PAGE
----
The ultimate trade challenge
Pakistan continues to face challenges in its external account as the PKR to USD exchange rate rises beyond the Rs300 threshold, and the foreign exchange reserves held by the central bank decline. Although policymakers managed to reduce the trade deficit to less than $28 billion in FY2023 from $48.4 billion in FY2022, as noted in the summary published by the Pakistan Bureau of Statistics (PBS), the balance of payment crisis continues to pose challenges to policymakers.
The foreign exchange reserves held by the SBP decreased from $9.8 billion at the end of June 2022 to $4.5 billion at the end of June 2023, driven by external debt repayments and a lack of critical foreign reserve inflows. Imports decreased from $80 billion to $55 billion, a 31% decrease, as administrative measures were introduced to reduce ‘unnecessary’ imports. However, there was little respite from the surmounting challenges on the external front as the PKR to USD continued its upward march in FY2022, and the rising inflation rate took its toll on consumers. Exports decreased from $31.8 billion to $27.7 billion, a 13% decline. These indicators are disconcerting. It is particularly important to boost exports and increase the inflow of crucial dollar inflows at a time when the economy is facing significant challenges on the external economic front.
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Pakistan has typically performed poorly in terms of its exports. While the exports of the SAARC region have increased from $271 billion in 2010 to $566 billion in 2022, a growth of almost 110%, exports from Pakistan have increased from $21.4 billion to $31.1 billion in the same time period, according to data extracted from the International Trade Centre (ITC)’s Trademap.org. While exports from Pakistan increased from $22.2 billion to $31.2 billion between 2020 and 2022, exports from the SAARC region increased from $354 billion to $566 billion, and Asean exports from $1.4 trillion to $2.1 trillion. The annual growth rate in exports of Pakistan between 2018 and 2022 of 8%, calculated by ITC, is lower than the growth rates reported by China, Vietnam, Bangladesh, and India during the same time period. The export growth observed in Pakistan during this period may have been exceptional in regard due to its own historical trend in exports but not at all in the context of the trend observed for the regional counterparts. Vietnam, for instance, has increased exports from $72 billion in 2010 to $335 billion in 2022, while Bangladesh has increased it from $20 billion in 2010 to $65 billion in 2022. With exports contributing only about 10% of the GDP in Pakistan, it is highly essential that policymakers consider policies that boost the productivity of our local producers so that they become regionally and globally competitive and in turn generate the much-needed revenue from export sales.
The textile industry dominates exports from Pakistan, with more than 60% of export receipts generated by this industry. Export sales have often been supported by the government through various incentive schemes involving concessional interest rate finance schemes, duty drawbacks to exporters, and discounted rates offered to manufacturers investing in machinery. The depreciation of the currency can only aid exporters who have made sufficient investments to take advantage of a more competitive rupee. Unfortunately, as the economy faces severe fiscal constraints that have led to the curtailing of such incentives, exporters of products that rely on such incentives are likely to suffer. It is imperative to design a policy that encourages exporters without having to rely on fiscal incentives. Exporters must consider investments in upgrading the quality of their products and focus on quality-based competition rather than price-based competition, which is dependent upon government incentives.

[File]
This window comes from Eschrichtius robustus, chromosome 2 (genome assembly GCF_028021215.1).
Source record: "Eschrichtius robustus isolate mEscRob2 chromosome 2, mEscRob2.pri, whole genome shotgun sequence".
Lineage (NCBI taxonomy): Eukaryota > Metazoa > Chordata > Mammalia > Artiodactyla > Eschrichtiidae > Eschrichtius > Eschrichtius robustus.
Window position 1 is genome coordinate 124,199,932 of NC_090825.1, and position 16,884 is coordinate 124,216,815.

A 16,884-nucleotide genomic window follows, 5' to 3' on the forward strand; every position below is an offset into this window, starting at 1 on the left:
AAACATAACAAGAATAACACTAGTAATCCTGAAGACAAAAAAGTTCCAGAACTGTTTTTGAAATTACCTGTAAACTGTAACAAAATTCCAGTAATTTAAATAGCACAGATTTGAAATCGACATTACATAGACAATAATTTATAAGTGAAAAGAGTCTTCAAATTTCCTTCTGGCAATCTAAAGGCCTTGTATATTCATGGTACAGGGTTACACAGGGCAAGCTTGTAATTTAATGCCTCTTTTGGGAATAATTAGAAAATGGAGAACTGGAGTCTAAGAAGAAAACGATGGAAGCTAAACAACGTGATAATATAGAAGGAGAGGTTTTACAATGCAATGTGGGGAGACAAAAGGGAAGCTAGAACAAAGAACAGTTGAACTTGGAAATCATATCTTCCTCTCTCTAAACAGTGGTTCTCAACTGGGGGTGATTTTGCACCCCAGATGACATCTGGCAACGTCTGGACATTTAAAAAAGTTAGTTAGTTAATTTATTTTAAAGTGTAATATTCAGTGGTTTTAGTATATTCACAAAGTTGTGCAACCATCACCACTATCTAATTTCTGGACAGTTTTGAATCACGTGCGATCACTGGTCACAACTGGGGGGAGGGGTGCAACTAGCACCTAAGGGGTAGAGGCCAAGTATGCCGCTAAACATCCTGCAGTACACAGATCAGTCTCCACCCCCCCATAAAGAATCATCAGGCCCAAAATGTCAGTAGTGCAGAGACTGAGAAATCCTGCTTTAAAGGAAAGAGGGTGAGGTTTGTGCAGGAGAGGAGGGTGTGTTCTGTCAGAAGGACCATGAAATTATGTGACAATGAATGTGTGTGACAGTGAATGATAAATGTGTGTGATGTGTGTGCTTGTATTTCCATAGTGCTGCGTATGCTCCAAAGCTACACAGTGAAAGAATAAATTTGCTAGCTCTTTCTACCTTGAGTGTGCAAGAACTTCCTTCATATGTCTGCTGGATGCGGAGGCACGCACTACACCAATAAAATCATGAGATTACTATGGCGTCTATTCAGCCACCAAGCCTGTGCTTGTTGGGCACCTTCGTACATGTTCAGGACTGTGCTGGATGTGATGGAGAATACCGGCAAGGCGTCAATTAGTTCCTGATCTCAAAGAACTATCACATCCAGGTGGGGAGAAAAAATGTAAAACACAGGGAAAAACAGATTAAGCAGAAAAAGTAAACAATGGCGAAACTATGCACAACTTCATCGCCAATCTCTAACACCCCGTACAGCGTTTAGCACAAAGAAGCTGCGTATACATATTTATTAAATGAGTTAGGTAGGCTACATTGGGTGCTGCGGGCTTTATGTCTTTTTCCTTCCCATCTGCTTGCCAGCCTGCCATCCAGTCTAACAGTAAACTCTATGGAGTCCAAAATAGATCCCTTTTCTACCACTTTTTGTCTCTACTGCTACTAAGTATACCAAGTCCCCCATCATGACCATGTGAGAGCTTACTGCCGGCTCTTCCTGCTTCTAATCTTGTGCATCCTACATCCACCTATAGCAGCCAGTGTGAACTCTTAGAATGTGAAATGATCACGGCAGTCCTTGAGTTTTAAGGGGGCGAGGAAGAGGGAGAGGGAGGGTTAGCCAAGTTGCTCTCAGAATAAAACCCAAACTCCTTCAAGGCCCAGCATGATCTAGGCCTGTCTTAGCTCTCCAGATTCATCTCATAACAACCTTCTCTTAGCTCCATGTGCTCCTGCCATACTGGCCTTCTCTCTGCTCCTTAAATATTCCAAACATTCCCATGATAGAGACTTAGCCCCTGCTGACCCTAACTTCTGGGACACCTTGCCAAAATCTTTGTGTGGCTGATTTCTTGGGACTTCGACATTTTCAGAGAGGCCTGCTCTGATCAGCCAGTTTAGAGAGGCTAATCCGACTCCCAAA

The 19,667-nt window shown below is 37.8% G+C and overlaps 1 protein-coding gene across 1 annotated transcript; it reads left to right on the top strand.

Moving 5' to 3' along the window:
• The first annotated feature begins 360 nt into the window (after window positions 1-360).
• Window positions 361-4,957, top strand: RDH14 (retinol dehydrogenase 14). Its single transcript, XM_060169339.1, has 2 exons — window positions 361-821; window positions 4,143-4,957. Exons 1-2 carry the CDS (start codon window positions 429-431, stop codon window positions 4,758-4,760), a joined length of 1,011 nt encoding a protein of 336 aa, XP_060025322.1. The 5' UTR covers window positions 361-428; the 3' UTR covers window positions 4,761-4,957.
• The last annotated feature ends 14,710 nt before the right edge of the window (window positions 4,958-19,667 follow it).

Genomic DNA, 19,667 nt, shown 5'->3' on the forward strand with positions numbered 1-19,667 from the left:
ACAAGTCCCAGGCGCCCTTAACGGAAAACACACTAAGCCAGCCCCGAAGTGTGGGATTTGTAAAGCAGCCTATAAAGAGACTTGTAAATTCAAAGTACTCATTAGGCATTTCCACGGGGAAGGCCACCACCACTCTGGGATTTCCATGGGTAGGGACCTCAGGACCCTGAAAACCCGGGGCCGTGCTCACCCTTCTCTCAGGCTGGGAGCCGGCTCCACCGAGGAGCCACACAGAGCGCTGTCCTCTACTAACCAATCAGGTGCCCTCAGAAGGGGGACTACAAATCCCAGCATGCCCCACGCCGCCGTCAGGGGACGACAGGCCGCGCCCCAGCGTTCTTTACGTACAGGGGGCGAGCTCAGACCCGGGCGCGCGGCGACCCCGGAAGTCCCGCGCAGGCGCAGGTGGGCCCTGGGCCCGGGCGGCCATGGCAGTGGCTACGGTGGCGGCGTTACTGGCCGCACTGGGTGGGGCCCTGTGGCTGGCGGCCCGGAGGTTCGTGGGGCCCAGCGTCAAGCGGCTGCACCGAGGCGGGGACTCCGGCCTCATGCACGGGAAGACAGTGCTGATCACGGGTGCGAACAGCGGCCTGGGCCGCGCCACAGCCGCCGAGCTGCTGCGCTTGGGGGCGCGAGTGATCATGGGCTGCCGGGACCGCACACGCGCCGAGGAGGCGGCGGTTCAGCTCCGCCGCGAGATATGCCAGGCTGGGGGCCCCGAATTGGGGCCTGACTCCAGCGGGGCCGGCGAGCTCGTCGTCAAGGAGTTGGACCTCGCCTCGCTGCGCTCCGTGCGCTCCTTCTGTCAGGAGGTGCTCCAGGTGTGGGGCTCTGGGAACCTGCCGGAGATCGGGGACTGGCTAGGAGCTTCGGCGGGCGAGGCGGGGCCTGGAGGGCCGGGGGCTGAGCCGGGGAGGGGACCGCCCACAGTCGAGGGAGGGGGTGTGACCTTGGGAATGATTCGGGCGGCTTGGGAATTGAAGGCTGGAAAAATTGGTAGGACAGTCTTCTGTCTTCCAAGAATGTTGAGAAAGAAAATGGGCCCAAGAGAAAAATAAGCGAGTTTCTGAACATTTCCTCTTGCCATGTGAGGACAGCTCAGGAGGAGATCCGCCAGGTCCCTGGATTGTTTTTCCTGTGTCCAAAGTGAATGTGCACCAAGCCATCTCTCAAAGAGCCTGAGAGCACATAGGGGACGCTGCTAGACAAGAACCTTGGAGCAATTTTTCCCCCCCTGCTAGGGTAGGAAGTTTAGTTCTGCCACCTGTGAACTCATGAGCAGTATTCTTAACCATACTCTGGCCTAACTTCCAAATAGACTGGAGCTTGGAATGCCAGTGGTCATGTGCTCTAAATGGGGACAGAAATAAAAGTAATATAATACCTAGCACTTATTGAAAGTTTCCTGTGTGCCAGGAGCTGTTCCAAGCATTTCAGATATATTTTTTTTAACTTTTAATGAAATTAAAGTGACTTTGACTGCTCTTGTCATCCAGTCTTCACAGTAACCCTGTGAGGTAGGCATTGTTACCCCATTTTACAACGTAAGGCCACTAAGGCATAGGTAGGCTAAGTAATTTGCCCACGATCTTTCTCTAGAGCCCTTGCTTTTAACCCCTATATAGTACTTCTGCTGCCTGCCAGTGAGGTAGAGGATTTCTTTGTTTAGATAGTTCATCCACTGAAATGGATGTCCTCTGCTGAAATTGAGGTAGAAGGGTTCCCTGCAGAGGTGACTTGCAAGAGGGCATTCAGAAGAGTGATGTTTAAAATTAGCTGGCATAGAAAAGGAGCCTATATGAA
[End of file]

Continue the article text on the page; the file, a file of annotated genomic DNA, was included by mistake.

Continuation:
Further, non-tariff measures (NTMs) have become increasingly prominent in recent years. According to the TRAINS Portal hosted by UNCTAD, more than 80% of imports into China, the EU, and the US are covered by NTMs, while only one-third of imports into Pakistan is covered by NTMs. Technical measures focusing on quality standards and product specifications are likely to increase the demand for imports as they reduce the imports of dangerous and substandard products. Several countries are imposing technical regulations on their imports as well as domestic producers to raise the quality of products produced domestically and increase their export potential. It is essential that Pakistani policymakers focus on complying with technical measures that are prevalent in the export market destinations to improve the quality of the product and boost export capabilities.
In addition, it is imperative to make improvements to facilitate trade. The establishment of the Pakistan Single Window is a step in the right direction and has improved the quality of trade-related infrastructure. However, it is important to pursue paperless cross-border trade integration with major trading partners to reduce the costs of participation in international trading activities.
In essence, it is essential for policymakers to build capacities of the exporters so that it encourages them to upgrade the quality of their products, improve their ability to comply with technical regulations imposed by important export destinations, and reduce the cost of participation in international trading activities. Increasing exports from Pakistan requires a rather holistic approach.
The writer is the Assistant Professor of Economics and Research Fellow at CBER, Institute of Business Administration, Karachi
Published in The Express Tribune, September 11th, 2023.
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